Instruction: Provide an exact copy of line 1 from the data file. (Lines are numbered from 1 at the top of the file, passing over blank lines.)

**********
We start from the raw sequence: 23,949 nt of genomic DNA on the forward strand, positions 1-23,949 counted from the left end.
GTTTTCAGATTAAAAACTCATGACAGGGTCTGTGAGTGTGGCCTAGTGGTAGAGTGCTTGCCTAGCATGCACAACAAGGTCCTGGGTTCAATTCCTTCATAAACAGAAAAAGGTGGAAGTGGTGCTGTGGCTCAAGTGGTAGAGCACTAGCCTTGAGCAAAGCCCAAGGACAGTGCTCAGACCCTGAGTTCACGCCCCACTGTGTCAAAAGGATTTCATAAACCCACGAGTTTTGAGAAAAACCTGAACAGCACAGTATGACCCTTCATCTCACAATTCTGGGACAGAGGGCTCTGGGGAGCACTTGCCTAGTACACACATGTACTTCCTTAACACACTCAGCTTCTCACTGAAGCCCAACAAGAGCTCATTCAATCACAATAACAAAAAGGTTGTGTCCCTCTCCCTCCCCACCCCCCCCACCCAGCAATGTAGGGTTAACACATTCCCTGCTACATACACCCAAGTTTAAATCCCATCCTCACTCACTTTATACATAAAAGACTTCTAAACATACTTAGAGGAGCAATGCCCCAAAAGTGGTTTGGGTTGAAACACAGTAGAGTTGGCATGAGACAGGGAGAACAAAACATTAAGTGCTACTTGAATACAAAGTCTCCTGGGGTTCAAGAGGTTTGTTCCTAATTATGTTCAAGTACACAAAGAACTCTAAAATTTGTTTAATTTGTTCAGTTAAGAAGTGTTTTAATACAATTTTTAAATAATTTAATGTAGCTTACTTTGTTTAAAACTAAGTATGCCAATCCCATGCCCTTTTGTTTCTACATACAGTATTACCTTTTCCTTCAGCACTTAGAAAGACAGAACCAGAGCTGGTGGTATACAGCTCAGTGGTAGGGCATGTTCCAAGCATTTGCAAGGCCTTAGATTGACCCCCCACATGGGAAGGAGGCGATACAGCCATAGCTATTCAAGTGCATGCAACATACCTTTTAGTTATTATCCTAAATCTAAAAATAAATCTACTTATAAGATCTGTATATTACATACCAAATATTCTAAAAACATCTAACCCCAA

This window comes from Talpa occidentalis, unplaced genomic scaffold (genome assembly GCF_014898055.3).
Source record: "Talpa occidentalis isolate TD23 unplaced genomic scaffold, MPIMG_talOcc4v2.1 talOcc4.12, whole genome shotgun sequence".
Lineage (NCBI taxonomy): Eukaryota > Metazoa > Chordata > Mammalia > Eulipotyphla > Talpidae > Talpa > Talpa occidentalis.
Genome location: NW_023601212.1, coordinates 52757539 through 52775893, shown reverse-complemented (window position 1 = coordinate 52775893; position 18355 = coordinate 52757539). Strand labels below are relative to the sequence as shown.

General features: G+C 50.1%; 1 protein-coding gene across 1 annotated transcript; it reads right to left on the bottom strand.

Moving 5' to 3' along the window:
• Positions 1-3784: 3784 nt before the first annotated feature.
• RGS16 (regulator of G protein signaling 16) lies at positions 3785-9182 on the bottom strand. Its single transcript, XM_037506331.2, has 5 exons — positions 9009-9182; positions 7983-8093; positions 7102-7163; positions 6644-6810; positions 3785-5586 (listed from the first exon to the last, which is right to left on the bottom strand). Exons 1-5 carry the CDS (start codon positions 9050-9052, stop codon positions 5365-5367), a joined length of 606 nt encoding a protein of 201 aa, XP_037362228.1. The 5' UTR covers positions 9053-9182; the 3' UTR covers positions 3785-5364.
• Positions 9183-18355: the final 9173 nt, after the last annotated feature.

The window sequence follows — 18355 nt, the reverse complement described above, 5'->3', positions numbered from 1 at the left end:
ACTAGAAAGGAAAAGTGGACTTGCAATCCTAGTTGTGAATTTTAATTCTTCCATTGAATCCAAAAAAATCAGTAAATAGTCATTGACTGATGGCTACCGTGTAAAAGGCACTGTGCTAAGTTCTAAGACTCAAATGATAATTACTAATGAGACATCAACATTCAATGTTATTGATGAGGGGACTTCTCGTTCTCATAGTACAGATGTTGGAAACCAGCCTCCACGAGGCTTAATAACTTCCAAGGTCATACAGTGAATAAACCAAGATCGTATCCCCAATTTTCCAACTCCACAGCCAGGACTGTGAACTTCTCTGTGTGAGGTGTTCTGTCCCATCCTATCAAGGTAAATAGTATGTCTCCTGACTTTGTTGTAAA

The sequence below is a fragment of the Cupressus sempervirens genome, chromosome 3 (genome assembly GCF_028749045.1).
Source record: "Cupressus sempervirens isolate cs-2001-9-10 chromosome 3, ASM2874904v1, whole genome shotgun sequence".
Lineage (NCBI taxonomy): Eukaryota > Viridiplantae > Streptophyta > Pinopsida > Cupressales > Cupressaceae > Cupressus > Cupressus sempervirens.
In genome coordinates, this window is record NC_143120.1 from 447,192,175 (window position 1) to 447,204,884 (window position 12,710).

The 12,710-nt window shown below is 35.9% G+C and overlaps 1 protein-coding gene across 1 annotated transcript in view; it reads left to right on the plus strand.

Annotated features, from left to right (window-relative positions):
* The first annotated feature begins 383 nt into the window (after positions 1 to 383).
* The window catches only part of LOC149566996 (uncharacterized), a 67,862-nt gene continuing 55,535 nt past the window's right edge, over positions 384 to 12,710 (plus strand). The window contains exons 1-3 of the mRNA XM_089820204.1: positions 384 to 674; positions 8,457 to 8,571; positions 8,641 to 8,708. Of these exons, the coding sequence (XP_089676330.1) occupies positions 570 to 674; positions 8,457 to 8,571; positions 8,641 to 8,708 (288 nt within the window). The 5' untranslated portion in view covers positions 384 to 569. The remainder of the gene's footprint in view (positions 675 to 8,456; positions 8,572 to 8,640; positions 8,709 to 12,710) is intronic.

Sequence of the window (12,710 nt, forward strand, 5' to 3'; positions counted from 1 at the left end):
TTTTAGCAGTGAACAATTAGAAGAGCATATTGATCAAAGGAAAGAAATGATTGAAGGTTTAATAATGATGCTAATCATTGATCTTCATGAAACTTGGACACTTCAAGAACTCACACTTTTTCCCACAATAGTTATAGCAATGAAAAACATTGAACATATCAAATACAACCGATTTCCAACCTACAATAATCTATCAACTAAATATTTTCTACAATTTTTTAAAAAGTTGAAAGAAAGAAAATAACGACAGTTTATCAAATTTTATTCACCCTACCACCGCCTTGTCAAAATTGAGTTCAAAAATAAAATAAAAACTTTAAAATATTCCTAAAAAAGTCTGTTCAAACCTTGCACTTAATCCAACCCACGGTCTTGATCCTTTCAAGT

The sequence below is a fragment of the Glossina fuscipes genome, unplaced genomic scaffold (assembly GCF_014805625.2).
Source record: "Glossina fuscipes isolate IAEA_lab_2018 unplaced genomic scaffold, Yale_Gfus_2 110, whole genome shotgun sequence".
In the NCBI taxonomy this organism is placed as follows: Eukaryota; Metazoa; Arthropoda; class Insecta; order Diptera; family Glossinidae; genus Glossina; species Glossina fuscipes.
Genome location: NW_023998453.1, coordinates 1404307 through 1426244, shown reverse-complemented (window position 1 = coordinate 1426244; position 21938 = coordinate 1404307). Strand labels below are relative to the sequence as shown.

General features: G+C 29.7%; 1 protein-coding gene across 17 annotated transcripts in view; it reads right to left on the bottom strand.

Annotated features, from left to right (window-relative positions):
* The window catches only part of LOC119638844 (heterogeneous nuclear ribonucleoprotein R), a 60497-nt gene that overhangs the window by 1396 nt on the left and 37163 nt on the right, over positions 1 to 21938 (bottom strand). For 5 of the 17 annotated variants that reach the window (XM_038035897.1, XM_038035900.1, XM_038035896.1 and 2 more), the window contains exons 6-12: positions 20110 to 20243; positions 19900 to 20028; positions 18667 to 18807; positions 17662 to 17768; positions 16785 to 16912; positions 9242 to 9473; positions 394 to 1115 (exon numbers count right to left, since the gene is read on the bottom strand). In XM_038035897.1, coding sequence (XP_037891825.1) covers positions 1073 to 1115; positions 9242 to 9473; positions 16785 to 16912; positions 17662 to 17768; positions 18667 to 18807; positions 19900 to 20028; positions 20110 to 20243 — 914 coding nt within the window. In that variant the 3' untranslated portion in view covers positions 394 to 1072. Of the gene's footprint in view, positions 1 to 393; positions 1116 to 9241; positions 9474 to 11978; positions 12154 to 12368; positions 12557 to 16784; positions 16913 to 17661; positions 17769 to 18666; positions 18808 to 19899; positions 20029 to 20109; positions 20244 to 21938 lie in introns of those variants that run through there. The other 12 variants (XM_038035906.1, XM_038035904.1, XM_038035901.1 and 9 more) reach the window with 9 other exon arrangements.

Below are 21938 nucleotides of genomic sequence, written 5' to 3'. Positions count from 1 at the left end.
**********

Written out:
We start from the raw sequence: 23,949 nt of genomic DNA on the forward strand, positions 1-23,949 counted from the left end.